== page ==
Mine Explosion in Upshur County, WV
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thunderingskier
January 2, 2006
Member since 03/3/2005 🔗
12 posts
This isn't skiing or snow related but 13 miners are trapped underground in upshur county. this is close to WV ski country and i personally drive through this area everytime i go skiing. please keep these individuals and their familys in your prayers
bawalker
January 2, 2006
Member since 12/1/2003 🔗
1,547 posts
http://www.waxahachiedailylight.com/articles/2006/01/01/ap/headlines/d8esm3081.txt
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TALLMANSVILLE, W.Va. - An explosion at a coal mine trapped 13 miners more than a mile underground, a county emergency official said Monday.

The explosion happened about 8 a.m. at the Sago Mine in Upshur County, said Steve Milligan, deputy director of the county's Office of Emergency Management. Six miners made it out of the mine and refused treatment.

The trapped miners' condition was not immediately known as an attempt by coworkers to reach them was unsuccessful, Milligan said.

"They essentially came to a wall," Milligan said. "So they can't get to them at this time." The miners were one to two miles underground, he said.

A specially trained mine rescue team was being sent to the scene. The cause of the explosion was not immediately known, said Terry Farley, an administrator with the state Office of Miners' Health Safety and Training. State officials were at the mine.

The mine, in north-central West Virginia, about 100 miles from Charleston, is owned by Anker West Virginia Mining Co., which was recently purchased by International Coal Group.

In September 2001, 13 coal miners were killed in a series of explosions at a mine in Brookwood, Ala. Ten miners had rushed in to rescue co-workers injured by an explosion, only to be killed themselves by a second blast. That was the nation's worst mining accident since Dec. 19, 1984, when fire killed 27 coal miners near Orangeville, Utah.

In July 2002, nine miners were rescued after being trapped for 77 hours in a mine near Somerset, Pa.

A service of the Associated Press(AP)
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hockeydave
January 2, 2006
Member since 06/30/2004 🔗
772 posts
An accident like this puts everything in perspective. These guys put their lives on the line every day. Most likely none of them get a chance to ski the mountains they mine coal under like the rest of us who are so fortunate do. God Bless them and I hope & pray their fate is similar to the miners of Quecreek.
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Roger Z
January 2, 2006
Member since 01/16/2004 🔗
2,181 posts
There's a great folk/bluegrass artist out of Elkins, Connie Townsend. She did a song about coal miners that mentions the Pocohontas Seam (sp?). I'm guessing that one is out near Snowshoe.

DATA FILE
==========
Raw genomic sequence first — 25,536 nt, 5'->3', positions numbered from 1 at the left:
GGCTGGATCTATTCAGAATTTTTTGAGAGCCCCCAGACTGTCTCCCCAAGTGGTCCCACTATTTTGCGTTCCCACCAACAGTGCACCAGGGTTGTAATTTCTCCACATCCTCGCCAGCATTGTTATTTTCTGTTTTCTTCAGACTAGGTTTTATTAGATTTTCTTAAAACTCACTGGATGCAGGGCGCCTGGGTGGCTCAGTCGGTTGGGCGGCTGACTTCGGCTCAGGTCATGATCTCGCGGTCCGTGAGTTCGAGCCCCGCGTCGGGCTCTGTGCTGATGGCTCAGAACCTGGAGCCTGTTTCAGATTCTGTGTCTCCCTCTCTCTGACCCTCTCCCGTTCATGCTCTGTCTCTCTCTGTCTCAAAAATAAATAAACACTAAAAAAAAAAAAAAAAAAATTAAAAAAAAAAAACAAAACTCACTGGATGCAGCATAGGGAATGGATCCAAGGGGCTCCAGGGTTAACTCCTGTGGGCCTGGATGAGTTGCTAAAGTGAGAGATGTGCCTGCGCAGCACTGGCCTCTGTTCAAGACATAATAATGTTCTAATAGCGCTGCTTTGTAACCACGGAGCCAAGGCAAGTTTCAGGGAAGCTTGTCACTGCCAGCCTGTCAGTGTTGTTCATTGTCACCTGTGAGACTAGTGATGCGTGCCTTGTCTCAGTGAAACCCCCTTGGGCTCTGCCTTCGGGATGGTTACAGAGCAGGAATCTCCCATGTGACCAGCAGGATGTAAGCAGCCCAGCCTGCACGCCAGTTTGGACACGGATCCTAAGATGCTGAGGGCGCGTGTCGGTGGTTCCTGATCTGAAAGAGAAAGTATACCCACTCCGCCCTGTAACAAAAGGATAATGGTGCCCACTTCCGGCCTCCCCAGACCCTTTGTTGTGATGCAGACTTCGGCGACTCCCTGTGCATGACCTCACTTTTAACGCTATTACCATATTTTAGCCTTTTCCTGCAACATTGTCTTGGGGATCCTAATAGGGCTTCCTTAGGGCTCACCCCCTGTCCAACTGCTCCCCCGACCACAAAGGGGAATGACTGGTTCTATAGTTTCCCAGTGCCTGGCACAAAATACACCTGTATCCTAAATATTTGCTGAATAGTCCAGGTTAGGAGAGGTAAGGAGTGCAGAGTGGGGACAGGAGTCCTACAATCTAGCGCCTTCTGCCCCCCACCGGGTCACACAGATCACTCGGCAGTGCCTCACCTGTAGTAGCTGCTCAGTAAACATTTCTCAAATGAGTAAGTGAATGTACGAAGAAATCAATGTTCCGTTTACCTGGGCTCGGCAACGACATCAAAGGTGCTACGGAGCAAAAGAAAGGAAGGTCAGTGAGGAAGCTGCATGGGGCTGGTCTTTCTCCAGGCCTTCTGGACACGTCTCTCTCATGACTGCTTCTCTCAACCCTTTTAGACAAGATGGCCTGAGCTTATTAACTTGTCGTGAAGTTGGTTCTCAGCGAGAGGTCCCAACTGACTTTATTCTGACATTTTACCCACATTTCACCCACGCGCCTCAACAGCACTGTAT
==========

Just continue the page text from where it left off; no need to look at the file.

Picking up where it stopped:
If anyone hears anything about these 13 guys, please keep us posted.
Roger Z
January 3, 2006
Member since 01/16/2004 🔗
2,181 posts
Things aren't looking good for those 13 miners this morning. Hopefully we'll get some better news as the day progresses.
comprex
January 3, 2006
Member since 04/11/2003 🔗
1,326 posts
CO is lighter than O2, any chance that the side shaft sloped enough to chimney, and that there are two barriers to combustion, not just one?

Here's holding out even irrational hope.
thunderingskier
January 3, 2006
Member since 03/3/2005 🔗
12 posts
it is looking dim for the miners. god i hope they can find them soon
snowcone
January 3, 2006
Member since 09/27/2002 🔗
589 posts
Sago mine where those guys are trapped was cited 208 times in 2005 for "significant and substantial" safety violations. But it seems with the gutting of the mine safety act earlier in 2005, none of the violations needed to be addressed.

Above info found by bloggers in WV state mining authority records earlier this morning. Wonder if it will hit the mainstream press?
Roger Z
January 3, 2006
Member since 01/16/2004 🔗
2,181 posts
It is already in the press. I've heard conflicting stories about the mine violations, one of which was that the violations had been rectified before the miners went down there on Saturday. Haven't heard any follow-up stories regarding that though.

The other thing I'm wondering is: how often are mines typically found in violation of safety codes? What does "significant and substantial" mean? And- this freaked me out- I heard that the largest fine was $250. One of the violations was that some of their structures could cave in more easily than federal codes allow. So does that imply that the government values a miner's life at about $250?

I hope I'm not hearing the whole story, because the code violations just don't sound good. Would like more info on it.
Heather
January 3, 2006
Member since 02/24/2005 🔗
170 posts